Currently Amazon is in advanced negotiations with TI for the acquisition of its mobile IC activity. If negotiations lead to an agreement, Amazon may become a rival to some of the mobile industry’s heavyweights, such as Qualcomm, Samsung, Intel, Nvidia and Apple. Such a deal will likely be valued in billions of dollars.
TI announced earlier this month that it was seeking to sell its mobile phone and tablet processor unit, causing more than a few market analysts to raise an eyebrow, particularly after the company had begun providing Amazon with processors for its Kindle Fire HD tablet. Amazon is considered a major client of TI and now it turns out that it wants to assimilate TI’s IC activity.
Book wholesaler Barnes & Noble, Amazon’s archrival, is also a TI client and integrates its boards in its own media tablet named Nook. Amazon’s move will leverage its standing against Barnes & Noble. Nonetheless, TI announced that it would continue to support Barnes & Noble as its client.
TI reached the conclusion that after years of activity in the mobile IC market, it could not carve out a significant market share, such as Qualcomm did with the Snapdragon, Nvidia did with the Tegra and Samsung did with a host of chips it manufactures for itself and for Apple.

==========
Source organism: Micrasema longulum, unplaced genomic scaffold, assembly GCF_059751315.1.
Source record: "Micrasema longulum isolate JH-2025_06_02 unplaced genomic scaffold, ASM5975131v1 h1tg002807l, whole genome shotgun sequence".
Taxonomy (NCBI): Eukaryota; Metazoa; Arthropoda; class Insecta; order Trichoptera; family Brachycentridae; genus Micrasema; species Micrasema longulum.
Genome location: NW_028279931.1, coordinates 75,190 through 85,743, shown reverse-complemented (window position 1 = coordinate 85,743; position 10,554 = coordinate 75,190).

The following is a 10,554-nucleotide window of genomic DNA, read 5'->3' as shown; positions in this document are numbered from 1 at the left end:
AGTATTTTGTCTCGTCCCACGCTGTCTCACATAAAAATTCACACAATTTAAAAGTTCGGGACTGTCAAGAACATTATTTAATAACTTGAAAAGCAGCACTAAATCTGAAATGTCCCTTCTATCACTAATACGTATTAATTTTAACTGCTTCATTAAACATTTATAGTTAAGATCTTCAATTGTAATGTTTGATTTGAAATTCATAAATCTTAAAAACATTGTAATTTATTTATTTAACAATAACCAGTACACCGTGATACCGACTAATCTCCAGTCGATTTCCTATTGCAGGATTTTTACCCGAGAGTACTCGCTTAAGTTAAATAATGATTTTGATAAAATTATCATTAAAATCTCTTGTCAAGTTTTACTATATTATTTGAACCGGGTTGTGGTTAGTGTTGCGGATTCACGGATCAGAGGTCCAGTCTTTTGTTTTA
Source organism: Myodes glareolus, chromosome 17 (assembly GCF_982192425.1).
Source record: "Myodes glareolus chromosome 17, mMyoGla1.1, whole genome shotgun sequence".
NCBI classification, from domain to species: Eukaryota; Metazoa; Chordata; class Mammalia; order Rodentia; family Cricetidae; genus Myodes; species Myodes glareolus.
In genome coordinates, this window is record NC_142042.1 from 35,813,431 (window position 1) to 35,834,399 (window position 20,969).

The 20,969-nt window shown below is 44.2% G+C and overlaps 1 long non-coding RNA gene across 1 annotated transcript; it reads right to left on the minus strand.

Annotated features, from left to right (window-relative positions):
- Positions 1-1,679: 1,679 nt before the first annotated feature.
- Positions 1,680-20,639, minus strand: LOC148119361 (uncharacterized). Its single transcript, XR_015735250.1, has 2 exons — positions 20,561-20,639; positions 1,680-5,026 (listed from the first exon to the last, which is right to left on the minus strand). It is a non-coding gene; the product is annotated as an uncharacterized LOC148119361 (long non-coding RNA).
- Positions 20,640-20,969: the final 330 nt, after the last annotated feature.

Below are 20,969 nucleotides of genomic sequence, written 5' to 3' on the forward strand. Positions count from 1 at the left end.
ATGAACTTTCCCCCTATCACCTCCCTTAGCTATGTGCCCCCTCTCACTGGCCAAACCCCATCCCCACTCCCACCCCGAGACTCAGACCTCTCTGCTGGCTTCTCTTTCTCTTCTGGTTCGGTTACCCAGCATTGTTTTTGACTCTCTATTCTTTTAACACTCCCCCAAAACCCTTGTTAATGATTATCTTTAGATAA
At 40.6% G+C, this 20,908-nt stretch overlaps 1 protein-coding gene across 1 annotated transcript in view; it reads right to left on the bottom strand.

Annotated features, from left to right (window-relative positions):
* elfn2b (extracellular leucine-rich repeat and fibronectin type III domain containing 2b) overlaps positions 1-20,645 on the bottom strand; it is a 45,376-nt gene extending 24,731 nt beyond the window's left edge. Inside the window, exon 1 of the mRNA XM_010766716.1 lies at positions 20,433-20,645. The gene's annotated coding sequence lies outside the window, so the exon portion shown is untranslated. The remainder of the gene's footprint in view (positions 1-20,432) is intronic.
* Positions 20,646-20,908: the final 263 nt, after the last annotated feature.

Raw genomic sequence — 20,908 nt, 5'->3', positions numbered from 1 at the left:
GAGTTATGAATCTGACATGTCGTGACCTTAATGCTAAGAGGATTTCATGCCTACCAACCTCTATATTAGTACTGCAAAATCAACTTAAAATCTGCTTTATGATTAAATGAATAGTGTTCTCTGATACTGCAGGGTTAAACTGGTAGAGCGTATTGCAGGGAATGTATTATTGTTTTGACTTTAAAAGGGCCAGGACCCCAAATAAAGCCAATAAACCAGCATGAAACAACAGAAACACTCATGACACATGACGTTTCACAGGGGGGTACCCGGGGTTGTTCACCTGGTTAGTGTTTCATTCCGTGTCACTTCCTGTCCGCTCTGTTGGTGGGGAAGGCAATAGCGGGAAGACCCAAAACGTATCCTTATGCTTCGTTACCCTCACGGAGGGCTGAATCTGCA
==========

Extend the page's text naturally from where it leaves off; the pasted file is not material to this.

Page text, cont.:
TI Spokesperson Whitney Jodry told Calcalist that the company was going through a “quiet phase” right now ahead of the release of its reports to the stock exchange, and that as a matter of policy, the company refrains from commenting on rumors.
However, she did comment on TI’s plans that were already publicized saying that as the company had previously announced, the smartphone market has become less attractive to TI in the long run and that the company was currently readjusting its investments.
Jodry said that TI did not intend on selling its OMAP mobile IC division lock, stock and barrel, but only its smartphone chip activity. The company will continue to develop and conduct IC activity for other products such as chips for the automobile industry. Jodry added that even without the smartphones, the company had 4,000 clients that accounted for $400 million of its annual revenues.
According to estimates by ISI, TI has 10 clients from the mobile industry that account for $900 million of its annual revenues. TI’s overall revenue for 2011 was $13.7 billion.
Such a step marks the end of a rich history in the industry which reached its pinnacle when TI provided processors to Nokia’s mobile phones when the Finnish giant was at its prime in the middle of the previous decade. TI’s mobile activity waned with the descent in Nokia’s activity.
Alongside a host of smaller players from China and Taiwan, Intel is also attempting to make its debut in the mobile market with its Atom series processor based on x86 technology. Nonetheless, TI insists that it is not the mounting competition in the mobile processor market that led it to the decision.
This report was originally published in Hebrew by Calcalist